Child(ish) Q&A: When will my kid be fun?

We’ve gotten this question quite a few times this past year, specifically from new dads who are unsure about what to do or how to play with their newborn.

To be honest, this is an interesting question to answer. For one, the definition of “fun” is completely subjective. Second, most “fun” activities we’re asked about depend on developmental skills that babies won’t acquire for months or even years. For example, you may not be able to toss your baby into the air safely until they develop good head and neck control (3 months). A child can’t properly throw a ball until they have appropriate trunk and shoulder stability (12-18 months), or catch a ball until they have appropriate hand-eye coordination, motor planning, and body/spatial awareness (2-3 years).  

Perhaps a better question is:
How can I share similar interests with my baby?

Form a bond with baby –Bonding helps your child develop a sense of emotional attachment and security with you. Ways to bond would be during tummy time play, reading aloud to them, taking them out for a walk, bathing/diaper changing; pretty much any time you are with that baby, you are bonding. You just need to find that time.

Don’t wait until your child is in the toddler/school-aged stage to spend one-on-one time with them. This can be difficult if your kid is starting to show parental preference (which is normal), but don’t take it personally.

Expose them to your interests – At birth, babies are like sponges, soaking up all the sensory information around them to make sense of it all. That means you can expose them to whatever interests you have or activities you do. So, if you like baseball, watch a game with them on your lap. Talk to them about the sport, even if they may not understand it. Show them a baseball or a glove and let them interact with it. Find kids board books, shows, or movies about a baseball/softball player they can identify with. Eventually, as they age, the experiences will all come together and hold a special meaning in your relationship.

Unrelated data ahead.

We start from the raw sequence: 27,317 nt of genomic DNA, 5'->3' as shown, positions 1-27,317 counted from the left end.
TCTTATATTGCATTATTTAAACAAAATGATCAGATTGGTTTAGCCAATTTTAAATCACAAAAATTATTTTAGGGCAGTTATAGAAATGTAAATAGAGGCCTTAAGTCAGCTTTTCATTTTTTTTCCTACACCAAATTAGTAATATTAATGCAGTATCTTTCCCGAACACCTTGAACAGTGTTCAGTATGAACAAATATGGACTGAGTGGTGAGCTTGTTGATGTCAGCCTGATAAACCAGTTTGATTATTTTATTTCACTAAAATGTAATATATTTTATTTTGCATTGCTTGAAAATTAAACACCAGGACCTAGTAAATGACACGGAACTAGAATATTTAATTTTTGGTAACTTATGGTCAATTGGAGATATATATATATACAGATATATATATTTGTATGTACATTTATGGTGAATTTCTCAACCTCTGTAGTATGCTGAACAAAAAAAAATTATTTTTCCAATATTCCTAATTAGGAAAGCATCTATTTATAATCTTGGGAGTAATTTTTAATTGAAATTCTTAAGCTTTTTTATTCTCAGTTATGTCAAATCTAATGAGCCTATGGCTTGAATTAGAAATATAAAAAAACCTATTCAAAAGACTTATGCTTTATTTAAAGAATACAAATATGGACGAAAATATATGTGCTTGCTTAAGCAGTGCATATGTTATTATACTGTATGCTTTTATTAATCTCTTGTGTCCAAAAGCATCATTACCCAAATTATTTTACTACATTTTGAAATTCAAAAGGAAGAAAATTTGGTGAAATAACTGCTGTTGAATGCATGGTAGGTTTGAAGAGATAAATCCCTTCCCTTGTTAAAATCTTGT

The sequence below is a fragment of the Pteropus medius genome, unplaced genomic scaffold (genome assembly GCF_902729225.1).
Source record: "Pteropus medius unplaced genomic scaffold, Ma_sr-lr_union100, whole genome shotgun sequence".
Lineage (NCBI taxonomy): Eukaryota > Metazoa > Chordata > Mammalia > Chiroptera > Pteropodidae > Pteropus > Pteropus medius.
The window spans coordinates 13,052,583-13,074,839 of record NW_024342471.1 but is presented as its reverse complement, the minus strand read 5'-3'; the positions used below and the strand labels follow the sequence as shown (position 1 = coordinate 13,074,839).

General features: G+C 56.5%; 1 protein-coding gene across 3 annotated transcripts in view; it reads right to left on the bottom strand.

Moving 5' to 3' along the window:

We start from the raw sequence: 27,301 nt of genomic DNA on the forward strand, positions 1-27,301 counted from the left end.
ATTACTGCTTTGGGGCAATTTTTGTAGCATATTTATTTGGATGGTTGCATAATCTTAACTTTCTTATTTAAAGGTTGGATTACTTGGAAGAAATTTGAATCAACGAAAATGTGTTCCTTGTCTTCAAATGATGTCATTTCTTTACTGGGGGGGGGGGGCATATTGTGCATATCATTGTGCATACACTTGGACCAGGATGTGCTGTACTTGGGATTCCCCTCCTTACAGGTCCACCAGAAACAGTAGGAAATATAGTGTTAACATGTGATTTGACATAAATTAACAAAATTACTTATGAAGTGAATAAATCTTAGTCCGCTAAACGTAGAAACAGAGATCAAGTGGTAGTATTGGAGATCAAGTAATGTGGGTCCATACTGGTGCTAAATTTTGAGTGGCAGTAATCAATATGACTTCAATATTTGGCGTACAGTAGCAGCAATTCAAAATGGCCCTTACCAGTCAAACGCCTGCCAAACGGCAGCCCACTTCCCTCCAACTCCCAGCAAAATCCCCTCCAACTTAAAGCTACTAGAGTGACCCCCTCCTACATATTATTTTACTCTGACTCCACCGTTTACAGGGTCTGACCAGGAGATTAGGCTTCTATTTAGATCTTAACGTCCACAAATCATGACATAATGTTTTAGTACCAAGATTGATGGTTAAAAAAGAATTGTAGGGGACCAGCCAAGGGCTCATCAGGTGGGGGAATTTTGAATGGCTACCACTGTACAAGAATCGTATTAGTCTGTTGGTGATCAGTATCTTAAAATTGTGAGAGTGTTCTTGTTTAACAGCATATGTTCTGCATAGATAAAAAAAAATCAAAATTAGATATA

Build a foundation for fun – The first year is a whirlwind of baby milestone achievements. This is a great opportunity to work on the motor, language, and cognitive skills they’ll need to participate in activities with you later. Starting at 2 months, engage their attention and visual skills by tracking toys with their eyes. Work on rolling around 3-4 months so it improves their strength, coordination, and balance. Talk to them and do facial expressions that will encourage vocalizations and social interactions at 3 months of age. Really think about the building blocks needed for kids to physically play. Don’t try to rush them, but be an active role model to help them figure it out.

We understand how powerful the Field of Dreams “throwing the ball around with dad” idea is, but it doesn’t just happen overnight. You really do have to start small. And even though these developmental steps may not be as exciting or as mentally stimulating for you, for your kid, it’s larger than life. 

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